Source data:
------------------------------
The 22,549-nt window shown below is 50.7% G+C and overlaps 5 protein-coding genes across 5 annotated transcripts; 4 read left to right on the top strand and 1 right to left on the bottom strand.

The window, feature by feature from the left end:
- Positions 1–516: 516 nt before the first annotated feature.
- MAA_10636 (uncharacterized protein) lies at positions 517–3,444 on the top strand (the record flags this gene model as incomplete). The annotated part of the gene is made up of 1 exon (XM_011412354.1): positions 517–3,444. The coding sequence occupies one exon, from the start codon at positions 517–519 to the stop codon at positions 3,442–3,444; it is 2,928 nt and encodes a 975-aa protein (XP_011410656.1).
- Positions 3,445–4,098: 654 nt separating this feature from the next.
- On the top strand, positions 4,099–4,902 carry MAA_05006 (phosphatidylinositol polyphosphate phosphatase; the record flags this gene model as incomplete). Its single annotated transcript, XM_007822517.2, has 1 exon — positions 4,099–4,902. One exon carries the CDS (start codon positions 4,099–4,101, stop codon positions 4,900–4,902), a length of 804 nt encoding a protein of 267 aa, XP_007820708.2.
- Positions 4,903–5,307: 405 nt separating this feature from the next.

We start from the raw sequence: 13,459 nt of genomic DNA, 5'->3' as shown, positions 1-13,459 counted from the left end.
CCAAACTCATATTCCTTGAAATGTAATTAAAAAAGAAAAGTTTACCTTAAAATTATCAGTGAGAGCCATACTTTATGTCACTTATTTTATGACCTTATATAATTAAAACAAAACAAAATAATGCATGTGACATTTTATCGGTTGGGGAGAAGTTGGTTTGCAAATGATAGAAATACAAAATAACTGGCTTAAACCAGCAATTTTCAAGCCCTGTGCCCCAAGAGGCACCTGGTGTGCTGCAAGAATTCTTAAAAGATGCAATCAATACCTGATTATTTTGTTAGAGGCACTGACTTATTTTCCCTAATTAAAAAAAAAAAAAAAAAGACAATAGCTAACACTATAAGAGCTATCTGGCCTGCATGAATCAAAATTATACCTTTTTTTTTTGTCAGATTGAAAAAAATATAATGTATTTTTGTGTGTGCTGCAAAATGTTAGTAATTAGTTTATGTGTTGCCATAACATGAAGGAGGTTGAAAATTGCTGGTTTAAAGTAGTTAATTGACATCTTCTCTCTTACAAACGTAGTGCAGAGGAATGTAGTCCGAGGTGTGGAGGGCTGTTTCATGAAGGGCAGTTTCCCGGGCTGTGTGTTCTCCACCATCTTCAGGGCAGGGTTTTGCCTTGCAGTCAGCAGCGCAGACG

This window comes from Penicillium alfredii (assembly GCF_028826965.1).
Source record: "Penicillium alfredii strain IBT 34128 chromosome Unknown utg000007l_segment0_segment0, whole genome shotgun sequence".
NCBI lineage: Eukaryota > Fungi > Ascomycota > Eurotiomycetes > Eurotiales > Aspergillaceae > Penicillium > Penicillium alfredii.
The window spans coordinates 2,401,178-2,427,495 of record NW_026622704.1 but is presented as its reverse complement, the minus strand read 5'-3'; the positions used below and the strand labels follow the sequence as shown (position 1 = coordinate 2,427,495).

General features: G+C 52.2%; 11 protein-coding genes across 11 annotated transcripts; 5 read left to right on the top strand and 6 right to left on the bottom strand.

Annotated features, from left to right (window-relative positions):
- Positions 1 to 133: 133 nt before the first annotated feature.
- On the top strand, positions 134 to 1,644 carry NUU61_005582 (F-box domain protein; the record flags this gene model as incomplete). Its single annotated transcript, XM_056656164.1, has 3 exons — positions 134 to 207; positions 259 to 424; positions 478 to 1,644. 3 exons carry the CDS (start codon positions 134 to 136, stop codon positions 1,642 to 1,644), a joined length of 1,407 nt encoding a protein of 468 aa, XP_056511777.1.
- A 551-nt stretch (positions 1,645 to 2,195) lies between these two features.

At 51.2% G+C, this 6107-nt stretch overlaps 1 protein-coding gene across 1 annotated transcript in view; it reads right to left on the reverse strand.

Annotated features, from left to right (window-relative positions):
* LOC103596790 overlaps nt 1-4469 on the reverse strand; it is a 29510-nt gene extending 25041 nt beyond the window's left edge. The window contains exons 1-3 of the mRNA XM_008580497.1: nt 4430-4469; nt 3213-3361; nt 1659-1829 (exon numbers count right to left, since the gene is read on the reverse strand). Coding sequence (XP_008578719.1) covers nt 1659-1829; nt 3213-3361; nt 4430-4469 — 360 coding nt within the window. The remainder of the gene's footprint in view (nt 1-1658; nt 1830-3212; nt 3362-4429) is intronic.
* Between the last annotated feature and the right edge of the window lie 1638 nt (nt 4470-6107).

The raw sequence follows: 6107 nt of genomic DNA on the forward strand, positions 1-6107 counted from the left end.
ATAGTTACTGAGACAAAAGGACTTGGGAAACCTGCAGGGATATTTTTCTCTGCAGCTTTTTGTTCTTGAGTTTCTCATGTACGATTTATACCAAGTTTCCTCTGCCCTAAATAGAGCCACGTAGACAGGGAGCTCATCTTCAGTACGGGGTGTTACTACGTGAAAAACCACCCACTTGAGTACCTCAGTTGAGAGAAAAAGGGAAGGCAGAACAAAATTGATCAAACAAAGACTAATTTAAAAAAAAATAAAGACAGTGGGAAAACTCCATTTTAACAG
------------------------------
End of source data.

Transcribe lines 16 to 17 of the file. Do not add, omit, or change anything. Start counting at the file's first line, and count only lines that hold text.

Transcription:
- Positions 1 to 133: 133 nt before the first annotated feature.
- On the top strand, positions 134 to 1,644 carry NUU61_005582 (F-box domain protein; the record flags this gene model as incomplete). Its single annotated transcript, XM_056656164.1, has 3 exons — positions 134 to 207; positions 259 to 424; positions 478 to 1,644. 3 exons carry the CDS (start codon positions 134 to 136, stop codon positions 1,642 to 1,644), a joined length of 1,407 nt encoding a protein of 468 aa, XP_056511777.1.